Tax amnesty plan beats expectations

CARSON CITY — A tax amnesty program implemented by Gov. Jim Gibbons has brought in $6.6 million since July 1, exceeding the $4 million amount anticipated by the Legislature with several weeks remaining for businesses to participate.

The tax amnesty program is being administered by the state Department of Taxation and will last through Sept. 30.

Of the total collected so far, $4.6 million will go to the state’s cash-strapped general fund.

The remainder will be allocated to local governments based on existing tax formulas.

The Legislature anticipated $4 million would go to the general fund from the amnesty program when it balanced the budget in a special session June 27.

“During this incredibly difficult economic time, I’m glad we were able to utilize a creative solution to help generate additional revenue without raising taxes,” Gibbons said. “While it obviously doesn’t solve all our problems, the program has already generated (more than) $4 million we didn’t have to take out of education, human services or any of our other important programs.”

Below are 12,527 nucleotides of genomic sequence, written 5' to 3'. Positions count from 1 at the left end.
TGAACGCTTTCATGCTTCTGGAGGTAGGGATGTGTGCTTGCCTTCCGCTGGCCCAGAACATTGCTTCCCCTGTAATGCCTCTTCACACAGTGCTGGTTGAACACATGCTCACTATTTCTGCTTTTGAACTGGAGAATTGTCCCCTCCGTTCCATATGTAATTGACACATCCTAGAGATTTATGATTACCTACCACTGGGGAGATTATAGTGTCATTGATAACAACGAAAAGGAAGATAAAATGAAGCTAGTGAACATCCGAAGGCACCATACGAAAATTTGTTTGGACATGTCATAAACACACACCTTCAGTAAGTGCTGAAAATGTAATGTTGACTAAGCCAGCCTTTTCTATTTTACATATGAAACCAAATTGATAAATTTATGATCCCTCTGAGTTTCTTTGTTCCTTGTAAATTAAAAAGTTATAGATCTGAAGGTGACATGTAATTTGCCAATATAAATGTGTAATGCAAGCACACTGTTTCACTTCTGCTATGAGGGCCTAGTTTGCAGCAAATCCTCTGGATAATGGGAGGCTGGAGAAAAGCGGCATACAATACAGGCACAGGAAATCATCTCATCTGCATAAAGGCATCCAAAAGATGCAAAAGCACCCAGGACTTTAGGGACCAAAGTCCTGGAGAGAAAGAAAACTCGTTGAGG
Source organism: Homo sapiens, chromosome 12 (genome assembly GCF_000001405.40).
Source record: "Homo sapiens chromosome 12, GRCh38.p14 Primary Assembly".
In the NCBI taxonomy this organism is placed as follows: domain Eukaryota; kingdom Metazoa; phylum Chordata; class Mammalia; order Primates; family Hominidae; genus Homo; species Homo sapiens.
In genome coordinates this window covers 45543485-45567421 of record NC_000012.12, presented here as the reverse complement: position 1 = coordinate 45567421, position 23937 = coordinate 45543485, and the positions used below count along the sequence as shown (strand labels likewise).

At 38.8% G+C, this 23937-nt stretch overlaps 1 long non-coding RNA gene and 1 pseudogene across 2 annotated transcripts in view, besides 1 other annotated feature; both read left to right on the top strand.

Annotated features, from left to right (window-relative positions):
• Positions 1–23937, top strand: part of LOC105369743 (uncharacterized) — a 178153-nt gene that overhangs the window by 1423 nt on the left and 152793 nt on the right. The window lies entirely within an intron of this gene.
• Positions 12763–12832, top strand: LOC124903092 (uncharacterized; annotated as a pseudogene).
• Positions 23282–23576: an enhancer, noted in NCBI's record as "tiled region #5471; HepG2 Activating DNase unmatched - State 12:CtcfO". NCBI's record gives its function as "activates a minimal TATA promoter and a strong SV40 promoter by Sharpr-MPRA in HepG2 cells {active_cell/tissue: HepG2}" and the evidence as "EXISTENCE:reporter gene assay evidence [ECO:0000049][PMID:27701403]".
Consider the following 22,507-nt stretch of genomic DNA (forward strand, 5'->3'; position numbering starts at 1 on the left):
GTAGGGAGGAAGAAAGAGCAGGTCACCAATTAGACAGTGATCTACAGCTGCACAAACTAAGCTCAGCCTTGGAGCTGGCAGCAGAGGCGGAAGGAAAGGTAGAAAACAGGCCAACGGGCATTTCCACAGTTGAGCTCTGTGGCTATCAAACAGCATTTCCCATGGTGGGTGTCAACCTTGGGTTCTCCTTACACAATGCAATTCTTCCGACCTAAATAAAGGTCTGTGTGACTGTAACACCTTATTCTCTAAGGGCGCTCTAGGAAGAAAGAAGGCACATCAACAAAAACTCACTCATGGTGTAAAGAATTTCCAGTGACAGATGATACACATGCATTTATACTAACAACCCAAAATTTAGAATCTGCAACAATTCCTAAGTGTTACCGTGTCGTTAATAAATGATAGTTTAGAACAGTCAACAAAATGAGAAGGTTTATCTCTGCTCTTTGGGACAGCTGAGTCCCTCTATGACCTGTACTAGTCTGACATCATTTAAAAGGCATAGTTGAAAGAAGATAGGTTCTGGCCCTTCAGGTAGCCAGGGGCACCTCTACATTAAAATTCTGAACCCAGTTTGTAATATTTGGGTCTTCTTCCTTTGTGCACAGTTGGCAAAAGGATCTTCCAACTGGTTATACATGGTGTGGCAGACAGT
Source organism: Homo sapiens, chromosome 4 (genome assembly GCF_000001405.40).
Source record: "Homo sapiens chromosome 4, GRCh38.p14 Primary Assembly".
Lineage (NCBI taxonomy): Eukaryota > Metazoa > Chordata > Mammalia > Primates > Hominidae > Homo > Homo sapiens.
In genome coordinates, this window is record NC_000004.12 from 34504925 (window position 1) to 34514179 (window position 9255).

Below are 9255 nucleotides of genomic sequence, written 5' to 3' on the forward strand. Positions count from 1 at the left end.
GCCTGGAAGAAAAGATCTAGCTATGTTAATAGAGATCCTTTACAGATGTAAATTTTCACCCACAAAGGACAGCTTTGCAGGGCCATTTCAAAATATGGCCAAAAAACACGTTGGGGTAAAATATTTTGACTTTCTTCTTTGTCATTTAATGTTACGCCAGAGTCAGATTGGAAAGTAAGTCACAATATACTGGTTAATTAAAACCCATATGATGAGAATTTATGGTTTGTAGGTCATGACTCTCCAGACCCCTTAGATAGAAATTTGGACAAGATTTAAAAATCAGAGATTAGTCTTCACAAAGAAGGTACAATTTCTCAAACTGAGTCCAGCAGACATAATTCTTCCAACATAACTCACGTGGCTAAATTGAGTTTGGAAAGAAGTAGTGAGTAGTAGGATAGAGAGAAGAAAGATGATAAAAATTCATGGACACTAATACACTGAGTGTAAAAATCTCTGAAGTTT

Gibbons proposed the amnesty program in May and the emergency regulations were approved by the Nevada Tax Commission in June.

The program allows individuals and businesses to pay the state certain delinquent taxes without having to pay penalties and interest.

Sales and use taxes, modified business taxes and business license fees are included in the program.

Dino DiCianno, executive director of the tax agency, said he’s pleased with the results of the program so far.

“In previous amnesty programs the majority of revenue collections are made during the last weeks of the program because delinquent taxpayers will hold on to their money as long as they can,” he said.

Through the first half of the program the state has collected 3,165 delinquent payments.

Of those, nearly $3.5 million was paid in modified business tax while more than $2.6 million was paid in sales and use tax.

A similar program in 2002 netted $7.3 million, $2.8 million was collected in 1993.

Gibbons said the program will help shore up finances for the rest of the fiscal year.

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